Here's an excerpt:
On any night of the week in Colorado Springs, if one knows where to look, one can join a conversation about God that will stretch late into the evening, regardless of workday schedules to be fulfilled the following morning. Some of these are cell groups, spin-offs from New Life or from the city’s other churches, but others are more free-form. On a Thursday, I joined one as the guest of a friend of a friend named Lisa Anderson. Lisa is an editor at the International Bible Society. A few nights before, after I bought her several rounds of mojitos, she had promised to send me Our City, God’s Word, a glossy New Testament produced by the IBS and included a few weeks before as an insert in the local paper. (To unanticipated effect; the city’s Jews, as it turns out, were not pleased to find New Testaments in their driveways a few days after Hanukkah.) The cover image of Our City, God’s Word is a surreal photo collage in which the Air Force Academy chapel—a row of silver, daggerlike structures that is probably the cruelest-looking church in America—is superimposed over office buildings and snow-draped Rockies. “Colorado Springs is a special place,” declares the introduction. “The Bible is a special book.”
Lisa’s Thursday-night group met in a town house owned by a young couple with two children, Alethea (which means Truth), age three, and Justus (which means Justice), age one and a half. The father is assistant to the president of The Navigators, a conservative parachurch ministry, and the mother works for Head Start. Also in attendance were two graduates of the Moody Bible Institute and Lisa’s boyfriend, a graduate student and a writer for Summit Ministries, a parachurch organization that creates curricula on America’s “Christian heritage” for homeschoolers and private academies. There was also a gourmet chef.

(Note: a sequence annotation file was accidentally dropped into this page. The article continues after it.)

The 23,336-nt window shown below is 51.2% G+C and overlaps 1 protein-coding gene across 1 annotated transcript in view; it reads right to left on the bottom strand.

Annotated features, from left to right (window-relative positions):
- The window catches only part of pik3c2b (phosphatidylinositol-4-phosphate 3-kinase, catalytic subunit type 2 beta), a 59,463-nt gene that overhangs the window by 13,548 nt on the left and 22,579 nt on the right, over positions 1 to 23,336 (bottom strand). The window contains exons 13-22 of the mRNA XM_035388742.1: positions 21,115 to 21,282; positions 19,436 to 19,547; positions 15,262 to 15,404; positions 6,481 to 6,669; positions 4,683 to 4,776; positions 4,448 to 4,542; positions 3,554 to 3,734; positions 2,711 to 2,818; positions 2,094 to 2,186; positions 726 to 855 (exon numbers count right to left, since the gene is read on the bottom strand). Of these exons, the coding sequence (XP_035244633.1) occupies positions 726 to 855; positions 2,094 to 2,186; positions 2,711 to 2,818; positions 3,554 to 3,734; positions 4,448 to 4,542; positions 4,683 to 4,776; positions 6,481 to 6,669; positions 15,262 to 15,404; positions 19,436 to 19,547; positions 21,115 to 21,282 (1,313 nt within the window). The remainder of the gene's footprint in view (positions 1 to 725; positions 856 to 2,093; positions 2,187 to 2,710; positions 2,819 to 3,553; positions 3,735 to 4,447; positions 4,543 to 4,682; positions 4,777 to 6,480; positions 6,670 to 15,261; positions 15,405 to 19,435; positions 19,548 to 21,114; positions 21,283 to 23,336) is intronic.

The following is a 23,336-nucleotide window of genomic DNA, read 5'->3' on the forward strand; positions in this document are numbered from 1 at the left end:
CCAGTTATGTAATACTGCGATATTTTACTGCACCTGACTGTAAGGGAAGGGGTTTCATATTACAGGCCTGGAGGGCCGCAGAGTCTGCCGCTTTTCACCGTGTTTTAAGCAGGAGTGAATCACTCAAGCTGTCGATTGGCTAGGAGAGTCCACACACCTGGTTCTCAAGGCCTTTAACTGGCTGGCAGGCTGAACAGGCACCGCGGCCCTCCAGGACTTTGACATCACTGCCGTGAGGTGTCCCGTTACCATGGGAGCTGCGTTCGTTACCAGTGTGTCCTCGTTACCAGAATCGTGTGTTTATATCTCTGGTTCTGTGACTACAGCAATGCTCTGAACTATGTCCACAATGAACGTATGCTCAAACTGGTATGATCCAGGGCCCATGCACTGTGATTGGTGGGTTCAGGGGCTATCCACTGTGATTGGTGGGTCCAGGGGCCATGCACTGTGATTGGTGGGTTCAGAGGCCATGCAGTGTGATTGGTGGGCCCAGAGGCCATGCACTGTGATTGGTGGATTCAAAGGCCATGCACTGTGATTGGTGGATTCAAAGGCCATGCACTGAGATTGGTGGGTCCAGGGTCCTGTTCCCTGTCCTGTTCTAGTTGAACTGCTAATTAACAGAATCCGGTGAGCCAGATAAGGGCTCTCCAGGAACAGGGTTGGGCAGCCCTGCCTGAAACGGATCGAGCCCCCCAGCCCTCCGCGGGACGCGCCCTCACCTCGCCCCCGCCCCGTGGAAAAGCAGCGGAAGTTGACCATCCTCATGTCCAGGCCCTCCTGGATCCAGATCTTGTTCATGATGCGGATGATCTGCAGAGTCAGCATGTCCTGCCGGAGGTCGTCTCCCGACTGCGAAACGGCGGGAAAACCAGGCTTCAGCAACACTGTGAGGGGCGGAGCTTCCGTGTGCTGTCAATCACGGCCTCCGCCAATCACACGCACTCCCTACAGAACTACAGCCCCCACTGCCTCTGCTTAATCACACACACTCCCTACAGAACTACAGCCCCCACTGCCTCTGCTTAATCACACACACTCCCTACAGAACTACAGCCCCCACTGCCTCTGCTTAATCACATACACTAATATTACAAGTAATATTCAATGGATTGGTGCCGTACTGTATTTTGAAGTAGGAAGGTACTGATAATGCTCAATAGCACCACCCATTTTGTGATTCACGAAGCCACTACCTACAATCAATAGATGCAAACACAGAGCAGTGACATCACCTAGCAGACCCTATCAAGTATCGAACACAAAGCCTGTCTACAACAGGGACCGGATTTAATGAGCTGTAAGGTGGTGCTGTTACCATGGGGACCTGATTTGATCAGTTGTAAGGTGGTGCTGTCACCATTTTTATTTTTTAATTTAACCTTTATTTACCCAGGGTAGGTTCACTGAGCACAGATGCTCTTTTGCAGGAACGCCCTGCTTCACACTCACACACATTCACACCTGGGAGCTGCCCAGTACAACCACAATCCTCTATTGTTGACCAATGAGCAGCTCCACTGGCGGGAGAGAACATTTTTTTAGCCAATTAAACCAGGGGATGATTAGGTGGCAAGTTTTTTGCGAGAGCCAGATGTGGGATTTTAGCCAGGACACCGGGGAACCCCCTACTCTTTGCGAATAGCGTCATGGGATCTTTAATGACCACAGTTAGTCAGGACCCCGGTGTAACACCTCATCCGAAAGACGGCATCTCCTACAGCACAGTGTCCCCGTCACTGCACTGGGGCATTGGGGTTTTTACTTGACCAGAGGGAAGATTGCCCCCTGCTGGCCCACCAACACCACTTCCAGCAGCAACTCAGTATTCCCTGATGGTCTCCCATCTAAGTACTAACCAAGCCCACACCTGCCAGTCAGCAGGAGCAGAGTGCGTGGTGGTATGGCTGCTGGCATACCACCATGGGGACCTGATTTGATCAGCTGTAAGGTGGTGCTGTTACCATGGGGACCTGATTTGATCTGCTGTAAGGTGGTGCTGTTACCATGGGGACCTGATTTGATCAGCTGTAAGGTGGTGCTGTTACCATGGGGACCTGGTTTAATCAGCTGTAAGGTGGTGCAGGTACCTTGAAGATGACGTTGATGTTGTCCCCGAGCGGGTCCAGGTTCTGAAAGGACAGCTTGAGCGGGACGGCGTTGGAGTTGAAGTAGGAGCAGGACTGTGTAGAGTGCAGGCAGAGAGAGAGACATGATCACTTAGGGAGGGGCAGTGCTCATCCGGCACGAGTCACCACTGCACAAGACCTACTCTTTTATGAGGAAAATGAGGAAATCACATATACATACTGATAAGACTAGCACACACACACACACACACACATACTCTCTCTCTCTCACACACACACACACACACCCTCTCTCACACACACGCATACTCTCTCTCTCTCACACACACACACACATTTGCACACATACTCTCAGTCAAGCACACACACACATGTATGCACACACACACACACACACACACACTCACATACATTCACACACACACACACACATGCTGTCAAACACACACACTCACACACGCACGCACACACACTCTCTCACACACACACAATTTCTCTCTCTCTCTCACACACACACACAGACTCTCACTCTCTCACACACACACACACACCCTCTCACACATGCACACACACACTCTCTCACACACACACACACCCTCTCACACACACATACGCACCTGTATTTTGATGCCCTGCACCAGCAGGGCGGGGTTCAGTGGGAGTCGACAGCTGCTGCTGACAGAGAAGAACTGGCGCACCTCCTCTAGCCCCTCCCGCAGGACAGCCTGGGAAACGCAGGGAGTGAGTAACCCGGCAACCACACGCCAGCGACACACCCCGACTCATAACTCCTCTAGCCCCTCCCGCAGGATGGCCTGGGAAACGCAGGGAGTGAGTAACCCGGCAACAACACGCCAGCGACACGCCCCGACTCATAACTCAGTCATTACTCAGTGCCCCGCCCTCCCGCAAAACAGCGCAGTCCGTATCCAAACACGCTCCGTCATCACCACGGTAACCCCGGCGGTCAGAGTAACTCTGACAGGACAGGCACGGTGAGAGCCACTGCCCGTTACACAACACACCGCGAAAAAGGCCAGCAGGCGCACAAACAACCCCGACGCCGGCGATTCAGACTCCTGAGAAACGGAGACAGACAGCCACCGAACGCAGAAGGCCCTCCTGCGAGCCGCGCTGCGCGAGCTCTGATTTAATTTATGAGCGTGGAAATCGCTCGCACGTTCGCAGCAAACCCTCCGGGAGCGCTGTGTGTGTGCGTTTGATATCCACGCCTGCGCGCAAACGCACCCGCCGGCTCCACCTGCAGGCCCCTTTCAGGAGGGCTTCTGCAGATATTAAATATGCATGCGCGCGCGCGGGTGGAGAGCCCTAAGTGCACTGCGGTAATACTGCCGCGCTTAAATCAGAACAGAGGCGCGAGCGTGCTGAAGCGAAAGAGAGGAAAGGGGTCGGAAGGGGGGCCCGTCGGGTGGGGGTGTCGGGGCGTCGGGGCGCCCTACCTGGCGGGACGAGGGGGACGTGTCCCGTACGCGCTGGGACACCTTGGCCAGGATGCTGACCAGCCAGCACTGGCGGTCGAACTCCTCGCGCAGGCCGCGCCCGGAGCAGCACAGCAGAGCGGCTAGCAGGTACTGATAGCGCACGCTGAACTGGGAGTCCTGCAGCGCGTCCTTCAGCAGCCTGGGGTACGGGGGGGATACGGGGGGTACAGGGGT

When I walked in, an hour late, they were talking about Christian film criticism—whether such a thing could, or should, exist. Then they talked about the tsunami and wondered with concern whether any of the city’s preachers would try to score points off it. When I mentioned that Pastor Ted already had, they cringed. I told them that at the previous Sunday’s full-immersion baptism service, Pastor Ted had noted that the waves hit the “number-one exporter of radical Islam,” Indonesia. “That’s not a judgment,” he’d announced. “It’s an opportunity.” I told them of similar analyses from Pastor Ted’s congregation: one man said that he wished he could “get in there” among the survivors, since their souls were “ripe,” and another told me he was “psyched” about what God was “doing with His ocean.”
“That’s not funny,” one woman said, and the room fell silent.
James, an aspiring film critic with oval glasses and a red goatee, spoke up from the floor, where he’d been sitting cross-legged. “You know that Bruce Springsteen song on Nebraska, about the highway cop?” he asked. He was referring to a song called “Highway Patrolman,” in which the patrolman’s brother has left “a kid lyin’ on the floor, lookin’ bad” and the patrolman sets out to chase him down. Instead, he pulls over and watches his brother’s “taillights disappear,” thinking of “how nothin’ feels better than blood on blood.”
“He can’t arrest his brother,” James said, and quoted the song: “a man turns his back on family, well, he just ain’t no good.”
“I think that’s how it is,” James continued. “That’s how I feel about Dobson, or Haggard. They’re family. We have loyalties, even if we disagree.”
I told James about a little man I had met in the hallway at New Life who, when I said I was from New York City, said, simply, “Ka-boom!” I told him also about Joseph Torrez, a New Lifer I had eaten dinner with, who, when describing the evangelical gathering underway in Colorado Springs, compared it to “Shaquille O’Neal driving down the lane, dunking on you.” Torrez had said, “It’s time to choose sides,” a refrain I had heard over and over again during my time in Colorado Springs.
“So which is it?” I asked. “Which side are you on? Theirs? Are you ready to declare war on me, on my city?”
“We can’t,” Lisa interrupted, from the corner.
“We can,” said John, another Bible Society editor. “We do. Just by being here.”